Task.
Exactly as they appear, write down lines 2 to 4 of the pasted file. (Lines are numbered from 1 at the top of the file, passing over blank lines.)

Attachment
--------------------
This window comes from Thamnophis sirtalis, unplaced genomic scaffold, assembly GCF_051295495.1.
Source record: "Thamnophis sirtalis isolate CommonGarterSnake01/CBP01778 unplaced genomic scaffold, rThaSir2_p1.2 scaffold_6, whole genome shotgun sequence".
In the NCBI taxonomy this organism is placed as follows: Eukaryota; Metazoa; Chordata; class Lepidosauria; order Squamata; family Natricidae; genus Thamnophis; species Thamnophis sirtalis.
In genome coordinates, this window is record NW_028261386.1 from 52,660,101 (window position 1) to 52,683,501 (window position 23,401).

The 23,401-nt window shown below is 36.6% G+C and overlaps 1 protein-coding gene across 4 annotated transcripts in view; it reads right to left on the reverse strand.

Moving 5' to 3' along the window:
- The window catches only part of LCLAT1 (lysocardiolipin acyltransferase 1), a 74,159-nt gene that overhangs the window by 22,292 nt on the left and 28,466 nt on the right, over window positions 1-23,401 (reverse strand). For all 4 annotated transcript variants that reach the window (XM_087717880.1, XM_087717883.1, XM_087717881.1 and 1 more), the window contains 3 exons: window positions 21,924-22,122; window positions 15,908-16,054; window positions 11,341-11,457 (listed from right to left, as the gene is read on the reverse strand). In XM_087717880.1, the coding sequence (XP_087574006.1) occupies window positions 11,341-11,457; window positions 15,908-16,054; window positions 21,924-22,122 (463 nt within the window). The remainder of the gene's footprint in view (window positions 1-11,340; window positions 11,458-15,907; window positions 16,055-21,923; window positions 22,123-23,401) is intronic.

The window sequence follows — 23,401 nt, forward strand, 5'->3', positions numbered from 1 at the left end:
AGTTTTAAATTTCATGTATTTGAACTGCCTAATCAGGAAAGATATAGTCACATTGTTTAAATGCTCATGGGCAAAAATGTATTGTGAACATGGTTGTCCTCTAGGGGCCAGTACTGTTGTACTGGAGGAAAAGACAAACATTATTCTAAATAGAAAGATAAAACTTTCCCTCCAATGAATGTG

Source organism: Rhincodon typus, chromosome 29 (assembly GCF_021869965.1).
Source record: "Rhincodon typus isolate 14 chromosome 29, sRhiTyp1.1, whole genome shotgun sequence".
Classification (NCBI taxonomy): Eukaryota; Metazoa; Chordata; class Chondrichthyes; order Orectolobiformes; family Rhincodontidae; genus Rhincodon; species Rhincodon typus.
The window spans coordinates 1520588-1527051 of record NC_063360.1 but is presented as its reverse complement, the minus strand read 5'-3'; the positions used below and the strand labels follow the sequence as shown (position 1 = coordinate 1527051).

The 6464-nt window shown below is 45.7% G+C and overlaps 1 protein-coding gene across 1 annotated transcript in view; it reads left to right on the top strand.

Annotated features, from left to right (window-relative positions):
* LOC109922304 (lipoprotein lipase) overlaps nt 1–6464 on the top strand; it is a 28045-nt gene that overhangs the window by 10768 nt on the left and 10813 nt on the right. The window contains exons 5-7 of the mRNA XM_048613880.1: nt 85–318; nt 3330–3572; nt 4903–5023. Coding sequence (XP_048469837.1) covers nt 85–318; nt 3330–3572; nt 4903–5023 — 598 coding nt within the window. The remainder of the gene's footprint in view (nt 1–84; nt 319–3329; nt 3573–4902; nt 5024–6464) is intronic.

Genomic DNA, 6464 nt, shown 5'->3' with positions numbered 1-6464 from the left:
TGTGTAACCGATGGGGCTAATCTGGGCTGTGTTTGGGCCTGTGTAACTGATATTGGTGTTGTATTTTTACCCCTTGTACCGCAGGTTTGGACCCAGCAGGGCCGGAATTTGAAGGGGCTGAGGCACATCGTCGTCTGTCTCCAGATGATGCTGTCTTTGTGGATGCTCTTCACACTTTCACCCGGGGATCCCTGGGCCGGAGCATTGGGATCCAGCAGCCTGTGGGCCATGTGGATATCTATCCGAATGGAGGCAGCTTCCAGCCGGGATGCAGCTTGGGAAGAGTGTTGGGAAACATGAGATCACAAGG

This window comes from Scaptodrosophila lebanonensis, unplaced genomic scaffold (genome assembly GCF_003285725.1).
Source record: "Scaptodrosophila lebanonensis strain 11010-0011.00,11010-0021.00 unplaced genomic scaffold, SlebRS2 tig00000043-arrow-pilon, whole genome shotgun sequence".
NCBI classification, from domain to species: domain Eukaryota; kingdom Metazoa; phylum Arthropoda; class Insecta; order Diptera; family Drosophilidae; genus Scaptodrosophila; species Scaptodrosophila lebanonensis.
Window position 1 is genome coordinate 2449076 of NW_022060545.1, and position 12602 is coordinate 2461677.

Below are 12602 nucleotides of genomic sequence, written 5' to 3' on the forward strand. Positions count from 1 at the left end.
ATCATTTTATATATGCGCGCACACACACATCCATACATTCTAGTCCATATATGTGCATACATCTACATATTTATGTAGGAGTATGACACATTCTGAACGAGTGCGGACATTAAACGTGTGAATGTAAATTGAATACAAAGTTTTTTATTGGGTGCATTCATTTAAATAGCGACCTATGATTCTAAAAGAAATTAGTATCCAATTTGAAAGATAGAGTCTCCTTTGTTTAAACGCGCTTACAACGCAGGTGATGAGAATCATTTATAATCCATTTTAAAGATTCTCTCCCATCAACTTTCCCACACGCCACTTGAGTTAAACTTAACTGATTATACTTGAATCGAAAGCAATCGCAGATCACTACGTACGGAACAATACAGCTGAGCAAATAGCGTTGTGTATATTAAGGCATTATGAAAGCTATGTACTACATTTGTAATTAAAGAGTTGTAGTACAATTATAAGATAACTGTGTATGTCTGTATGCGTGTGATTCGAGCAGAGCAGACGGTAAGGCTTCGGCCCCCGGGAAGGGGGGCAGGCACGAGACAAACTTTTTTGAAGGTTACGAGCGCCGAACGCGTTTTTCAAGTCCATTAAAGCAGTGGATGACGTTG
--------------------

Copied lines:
Source record: "Thamnophis sirtalis isolate CommonGarterSnake01/CBP01778 unplaced genomic scaffold, rThaSir2_p1.2 scaffold_6, whole genome shotgun sequence".
In the NCBI taxonomy this organism is placed as follows: Eukaryota; Metazoa; Chordata; class Lepidosauria; order Squamata; family Natricidae; genus Thamnophis; species Thamnophis sirtalis.
In genome coordinates, this window is record NW_028261386.1 from 52,660,101 (window position 1) to 52,683,501 (window position 23,401).